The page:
House Republicans have voted to oust Rep. Liz Cheney from her leadership position on Wednesday, a rare move that highlights the leadership former President Donald Trump still holds in the party.
Cheney — daughter of former Vice President Dick Cheney and one of Trump’s most vocal critics — served as the House Republican Conference chairwoman, a position that entails leading the chamber’s messaging efforts.
While she overwhelmingly prevailed in a vote in February, shortly after her announcement that she would vote in favor of impeaching Trump for “inciting” the Jan. 6 Capitol riot, the political climate shifted, with a growing number of lawmakers including House Minority Leader Kevin McCarthy (R-Calif.) and Minority Whip Steve Scalise (R-La.) backing the efforts to remove her from their team.
In a letter sent to his members on Monday, McCarthy reaffirmed that the vote on her leadership position would take place on Wednesday, adding that the party was not closed off to members that offer dissenting opinions.
“We are a big tent party,” he wrote. “We represent Americans of all backgrounds and continue to grow our movement by the day. And unlike the left, we embrace free thought and debate.”
Cheney critics argued that the Wyoming Republican’s rhetoric on Trump and split with McCarthy on key issues failed to represent the views of the majority of the conference, alleging it hindered her ability to message and unify the party as they look to take back the majority in 2022.
Cheney shot down allegations that she wasn’t effectively messaging or placing enough of an emphasis on pushing back against the Biden administration’s agenda, with sources close to Cheney insisting that the vote to oust her comes down to Trump and whether one can speak the truth.
In a defiant floor speech on the eve of her ouster, Cheney doubled down on her position, arguing that by not speaking out against Trump, Republicans are being complicit in sowing doubt in “democracy.”
“A former president, who provoked a violent attack on this Capitol in an effort to steal the election. He has resumed his aggressive effort to convince Americans that the election was stolen from him. He risks inciting further violence,” she said on the floor.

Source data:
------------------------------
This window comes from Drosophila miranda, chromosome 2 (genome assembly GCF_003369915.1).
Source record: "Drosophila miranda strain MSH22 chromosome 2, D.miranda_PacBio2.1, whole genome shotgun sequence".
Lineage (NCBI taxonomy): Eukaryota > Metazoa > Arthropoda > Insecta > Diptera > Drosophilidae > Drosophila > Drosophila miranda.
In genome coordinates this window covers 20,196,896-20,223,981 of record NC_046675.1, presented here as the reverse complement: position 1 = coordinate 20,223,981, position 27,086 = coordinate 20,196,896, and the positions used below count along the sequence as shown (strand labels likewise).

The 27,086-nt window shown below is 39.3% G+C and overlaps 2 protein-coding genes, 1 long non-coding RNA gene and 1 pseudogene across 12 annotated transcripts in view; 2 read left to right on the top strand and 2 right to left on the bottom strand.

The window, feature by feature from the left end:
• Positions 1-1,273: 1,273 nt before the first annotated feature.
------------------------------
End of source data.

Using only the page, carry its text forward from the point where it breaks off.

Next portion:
“Millions of Americans have been misled by the former president, they have heard only his words, but not the truth as he continues to undermine our democratic process, sowing seeds of doubt about whether democracy really works at all. I am a conservative Republican, and the most conservative of conservative principles is reverence for the rule of law.”
Cheney saw a quick rise in the House after first being elected to represent Wyoming in 2016, having been tapped to serve as conference chair in her second term.
Tensions began to reach a boiling point between Cheney and her Republican colleagues during the House GOP retreat in Orlando late last month, where she stated that Trump was no longer the head of the party, split with McCarthy on the scope of the Jan. 6 investigative commission, and said during a string of interviews that lawmakers who challenged the certification of the election should be disqualified from becoming the 2024 presidential nominee — while not ruling out a bid herself.
The Wyoming Republican’s support from centrists and fellow Trump critics who rallied behind her during the previous attempted ouster have dwindled in recent weeks, with members expressing frustrations over her focus on criticizing Trump.
“You can be honest, but not necessarily helpful at the same time, there’s a time and place. I mean how many times do you want to relitigate the same thing?” one lawmaker who was unsure whether they would vote to support Cheney this time around told The Post on Wednesday evening.
“And I think this is exactly the argument Nancy Pelosi wants us to have – it just plays into her hands. I’d rather… I think if we focus on Biden, what Pelosi has going on with the votes we are taking, what we are going to do if we win — so this is not what we need to be talking about.”
Rep. Elise Stefanik (R-N.Y.), who previously nominated Cheney for her leadership position, is expected to be elected to replace her in her leadership role as soon as the end of the week.
Stefanik — a moderate whose profile skyrocketed as one of Trump’s leading defenders during the first impeachment trial — has received high-profile endorsements from Trump, McCarthy and Scalise, but has seen some pushback from conservatives who cautioned the former Tuesday Group chair’s record is too moderate to be effective in the position.
Despite conservatives’ reservations, no challenger has emerged in the race.
One Stefanik critic told The Post that they don’t believe the Freedom Caucus “has the balls” to push another candidate.
The New York Republican — who has vowed to only serve one term in the position — is expected to meet with conservatives this week to make her pitch ahead of the vote to replace Cheney.